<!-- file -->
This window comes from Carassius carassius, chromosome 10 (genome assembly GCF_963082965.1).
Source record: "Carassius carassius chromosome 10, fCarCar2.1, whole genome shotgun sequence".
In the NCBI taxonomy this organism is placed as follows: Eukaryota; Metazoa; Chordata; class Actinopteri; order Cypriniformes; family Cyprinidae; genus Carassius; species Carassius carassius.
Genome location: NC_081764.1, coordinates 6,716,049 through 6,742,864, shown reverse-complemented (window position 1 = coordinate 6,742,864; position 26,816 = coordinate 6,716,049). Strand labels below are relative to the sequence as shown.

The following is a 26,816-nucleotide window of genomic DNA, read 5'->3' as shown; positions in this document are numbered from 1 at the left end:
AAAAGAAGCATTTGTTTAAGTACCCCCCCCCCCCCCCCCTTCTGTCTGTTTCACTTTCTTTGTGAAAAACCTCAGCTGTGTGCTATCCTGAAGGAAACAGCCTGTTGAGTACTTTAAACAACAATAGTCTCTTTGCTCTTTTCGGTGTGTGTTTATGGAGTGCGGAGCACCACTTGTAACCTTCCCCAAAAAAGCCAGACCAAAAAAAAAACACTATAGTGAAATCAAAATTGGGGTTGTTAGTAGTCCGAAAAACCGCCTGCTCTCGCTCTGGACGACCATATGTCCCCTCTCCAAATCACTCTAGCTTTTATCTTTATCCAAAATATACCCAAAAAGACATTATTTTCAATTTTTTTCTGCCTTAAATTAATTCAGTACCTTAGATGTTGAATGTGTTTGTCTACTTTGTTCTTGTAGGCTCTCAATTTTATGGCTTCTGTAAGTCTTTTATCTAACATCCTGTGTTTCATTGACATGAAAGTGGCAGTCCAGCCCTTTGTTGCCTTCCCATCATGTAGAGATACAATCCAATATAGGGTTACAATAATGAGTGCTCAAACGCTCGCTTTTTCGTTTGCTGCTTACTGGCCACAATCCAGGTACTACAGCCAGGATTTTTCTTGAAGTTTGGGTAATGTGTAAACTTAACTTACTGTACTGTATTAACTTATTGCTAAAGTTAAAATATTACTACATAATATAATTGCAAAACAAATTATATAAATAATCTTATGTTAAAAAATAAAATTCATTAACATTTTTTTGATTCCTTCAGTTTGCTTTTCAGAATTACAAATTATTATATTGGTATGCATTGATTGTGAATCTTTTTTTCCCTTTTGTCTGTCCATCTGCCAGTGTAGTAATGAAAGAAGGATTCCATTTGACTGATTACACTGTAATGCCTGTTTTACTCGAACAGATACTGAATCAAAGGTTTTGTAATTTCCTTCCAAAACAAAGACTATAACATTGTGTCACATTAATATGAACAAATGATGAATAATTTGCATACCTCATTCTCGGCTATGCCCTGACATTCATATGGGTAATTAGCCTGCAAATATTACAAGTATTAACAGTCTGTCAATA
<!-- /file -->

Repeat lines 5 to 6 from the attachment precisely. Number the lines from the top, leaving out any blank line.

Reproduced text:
The following is a 26,816-nucleotide window of genomic DNA, read 5'->3' as shown; positions in this document are numbered from 1 at the left end:
AAAAGAAGCATTTGTTTAAGTACCCCCCCCCCCCCCCCCTTCTGTCTGTTTCACTTTCTTTGTGAAAAACCTCAGCTGTGTGCTATCCTGAAGGAAACAGCCTGTTGAGTACTTTAAACAACAATAGTCTCTTTGCTCTTTTCGGTGTGTGTTTATGGAGTGCGGAGCACCACTTGTAACCTTCCCCAAAAAAGCCAGACCAAAAAAAAAACACTATAGTGAAATCAAAATTGGGGTTGTTAGTAGTCCGAAAAACCGCCTGCTCTCGCTCTGGACGACCATATGTCCCCTCTCCAAATCACTCTAGCTTTTATCTTTATCCAAAATATACCCAAAAAGACATTATTTTCAATTTTTTTCTGCCTTAAATTAATTCAGTACCTTAGATGTTGAATGTGTTTGTCTACTTTGTTCTTGTAGGCTCTCAATTTTATGGCTTCTGTAAGTCTTTTATCTAACATCCTGTGTTTCATTGACATGAAAGTGGCAGTCCAGCCCTTTGTTGCCTTCCCATCATGTAGAGATACAATCCAATATAGGGTTACAATAATGAGTGCTCAAACGCTCGCTTTTTCGTTTGCTGCTTACTGGCCACAATCCAGGTACTACAGCCAGGATTTTTCTTGAAGTTTGGGTAATGTGTAAACTTAACTTACTGTACTGTATTAACTTATTGCTAAAGTTAAAATATTACTACATAATATAATTGCAAAACAAATTATATAAATAATCTTATGTTAAAAAATAAAATTCATTAACATTTTTTTGATTCCTTCAGTTTGCTTTTCAGAATTACAAATTATTATATTGGTATGCATTGATTGTGAATCTTTTTTTCCCTTTTGTCTGTCCATCTGCCAGTGTAGTAATGAAAGAAGGATTCCATTTGACTGATTACACTGTAATGCCTGTTTTACTCGAACAGATACTGAATCAAAGGTTTTGTAATTTCCTTCCAAAACAAAGACTATAACATTGTGTCACATTAATATGAACAAATGATGAATAATTTGCATACCTCATTCTCGGCTATGCCCTGACATTCATATGGGTAATTAGCCTGCAAATATTACAAGTATTAACAGTCTGTCAATA